Corpus Poetry: Berfrois Interviews Hannes Bajohr
Resting Couple, Ernst Ludwig Kirchner, 1907
by Amanda DeMarco
I first came across Hannes Bajohr’s digital literature when I read “Glaube, Liebe, Hoffnung” a text assembled from comments containing the words “faith,” “love,” and “hope” from the Facebook site of Pegida, a German anti-Islamic political group. I was impressed by how the text employed a highly literary, spiritual framework (1 Corinthians 13: “And now these three remain: faith, hope and love. But the greatest of these is love.”) to reveal something about a modern hate group in its digital incarnation.
I asked him if he’d like to try a similar approach to a notoriously difficult subject: sex. His book Timidities was the result. I talked to Bajohr about the process of making digital literature and its ethical implications.
You created the poem “Monologue” by using software to scrape the text from letters sent to Savage Love, sorting out sentences that start with “I am,” and linking the results with conjunctions. The other poems in your book Timidities similarly use code to gather and shape online text. For us non-technically minded folk, could you explain the nuts and bolts of that process?
It is a very simple process, and you’ve already described the basic principle. I call what I do “corpus poetry” because I start with gathering a large body of text—a corpus—which I then process according to specific rules. It’s similar to older poetics that work with found text. Think of Brion Gysin’s cut-up technique, in which he sliced apart newspapers or his own writing, shuffled it, and put it back together, relying on the ‘random’ creation of new meanings.
But there are a couple of differences. The most obvious one is that I use digital means both for gathering the source text and for producing the result. Usually, I will use a free web scraper, like Kimono or Martins Balodis’s Chrome plug-in. I tell it to gather a certain part of thousands of similar pages—let’s say, the body text of all erotic stories from literotica.com (one of the sources used for Timidities). Thus, and this is the second difference, the most natural sources for me to use are those already born digital—and I would say amateur internet sex writing like this is already a pretty digital genre.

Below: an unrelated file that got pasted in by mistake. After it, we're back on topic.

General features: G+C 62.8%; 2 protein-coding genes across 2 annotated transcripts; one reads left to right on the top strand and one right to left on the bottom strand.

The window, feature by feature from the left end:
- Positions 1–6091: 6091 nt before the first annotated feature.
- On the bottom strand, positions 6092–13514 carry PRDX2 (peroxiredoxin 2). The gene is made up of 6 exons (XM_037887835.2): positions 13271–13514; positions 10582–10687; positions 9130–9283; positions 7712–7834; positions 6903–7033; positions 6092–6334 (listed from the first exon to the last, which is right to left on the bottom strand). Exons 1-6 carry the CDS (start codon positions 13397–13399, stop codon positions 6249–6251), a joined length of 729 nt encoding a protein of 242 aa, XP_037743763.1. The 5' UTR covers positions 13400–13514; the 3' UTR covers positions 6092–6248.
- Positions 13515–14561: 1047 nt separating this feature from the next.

The third difference is that the corpora produced this way are vastly larger than a paper source could feasibly yield. The biggest corpus I used in Timidities is about 300 MB of plain text, which would equal roughly 150,000 standard pages. Big data lit, if you will. This directly impacts what I can do with the corpus. If you have such a large body of text, you inevitably find patters. You can find them with software linguists (and other people in the digital humanities) use, or by writing your own code. “Monologue” was produced by a code I wrote in Python – both for extracting the sentences I wanted to use, but also for putting them back together.
When you create digital literature, you’re using other people’s words. What are the ethical concerns involved for you in your practice?
There is an easy and a more complicated answer to this. The easy one would be: there aren’t any. Text is being repurposed every day, by all of us, be it by retweeting someone or by telling a joke you heard or adopting an idea someone else had. It’s a reality. In this sense, authorship is a useless concept from the start, and any text is fair game.